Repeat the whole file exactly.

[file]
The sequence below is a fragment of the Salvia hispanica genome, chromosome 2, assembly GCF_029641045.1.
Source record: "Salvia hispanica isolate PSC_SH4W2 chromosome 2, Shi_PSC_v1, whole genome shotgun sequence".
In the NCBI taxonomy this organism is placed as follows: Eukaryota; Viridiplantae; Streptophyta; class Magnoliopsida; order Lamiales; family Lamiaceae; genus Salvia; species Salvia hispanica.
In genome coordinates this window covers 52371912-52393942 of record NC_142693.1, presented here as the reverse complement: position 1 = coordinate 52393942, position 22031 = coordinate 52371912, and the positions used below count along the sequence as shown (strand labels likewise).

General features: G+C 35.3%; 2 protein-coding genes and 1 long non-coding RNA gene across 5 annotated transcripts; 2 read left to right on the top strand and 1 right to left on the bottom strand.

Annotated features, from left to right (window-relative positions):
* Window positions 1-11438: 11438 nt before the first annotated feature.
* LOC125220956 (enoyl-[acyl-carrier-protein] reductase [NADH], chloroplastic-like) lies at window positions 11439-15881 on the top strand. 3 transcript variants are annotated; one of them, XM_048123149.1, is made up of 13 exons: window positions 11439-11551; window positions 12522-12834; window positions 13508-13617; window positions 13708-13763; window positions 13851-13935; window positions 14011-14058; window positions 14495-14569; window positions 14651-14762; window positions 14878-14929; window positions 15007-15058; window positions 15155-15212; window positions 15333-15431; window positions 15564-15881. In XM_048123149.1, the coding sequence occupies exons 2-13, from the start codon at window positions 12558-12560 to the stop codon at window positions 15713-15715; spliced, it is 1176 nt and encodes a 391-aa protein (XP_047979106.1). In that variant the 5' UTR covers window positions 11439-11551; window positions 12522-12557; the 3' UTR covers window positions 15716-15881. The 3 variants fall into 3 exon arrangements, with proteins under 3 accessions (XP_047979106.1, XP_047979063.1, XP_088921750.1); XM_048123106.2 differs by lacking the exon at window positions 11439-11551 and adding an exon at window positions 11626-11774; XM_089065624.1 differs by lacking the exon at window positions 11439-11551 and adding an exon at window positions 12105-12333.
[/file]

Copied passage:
The sequence below is a fragment of the Salvia hispanica genome, chromosome 2, assembly GCF_029641045.1.
Source record: "Salvia hispanica isolate PSC_SH4W2 chromosome 2, Shi_PSC_v1, whole genome shotgun sequence".
In the NCBI taxonomy this organism is placed as follows: Eukaryota; Viridiplantae; Streptophyta; class Magnoliopsida; order Lamiales; family Lamiaceae; genus Salvia; species Salvia hispanica.
In genome coordinates this window covers 52371912-52393942 of record NC_142693.1, presented here as the reverse complement: position 1 = coordinate 52393942, position 22031 = coordinate 52371912, and the positions used below count along the sequence as shown (strand labels likewise).

General features: G+C 35.3%; 2 protein-coding genes and 1 long non-coding RNA gene across 5 annotated transcripts; 2 read left to right on the top strand and 1 right to left on the bottom strand.

Annotated features, from left to right (window-relative positions):
* Window positions 1-11438: 11438 nt before the first annotated feature.
* LOC125220956 (enoyl-[acyl-carrier-protein] reductase [NADH], chloroplastic-like) lies at window positions 11439-15881 on the top strand. 3 transcript variants are annotated; one of them, XM_048123149.1, is made up of 13 exons: window positions 11439-11551; window positions 12522-12834; window positions 13508-13617; window positions 13708-13763; window positions 13851-13935; window positions 14011-14058; window positions 14495-14569; window positions 14651-14762; window positions 14878-14929; window positions 15007-15058; window positions 15155-15212; window positions 15333-15431; window positions 15564-15881. In XM_048123149.1, the coding sequence occupies exons 2-13, from the start codon at window positions 12558-12560 to the stop codon at window positions 15713-15715; spliced, it is 1176 nt and encodes a 391-aa protein (XP_047979106.1). In that variant the 5' UTR covers window positions 11439-11551; window positions 12522-12557; the 3' UTR covers window positions 15716-15881. The 3 variants fall into 3 exon arrangements, with proteins under 3 accessions (XP_047979106.1, XP_047979063.1, XP_088921750.1); XM_048123106.2 differs by lacking the exon at window positions 11439-11551 and adding an exon at window positions 11626-11774; XM_089065624.1 differs by lacking the exon at window positions 11439-11551 and adding an exon at window positions 12105-12333.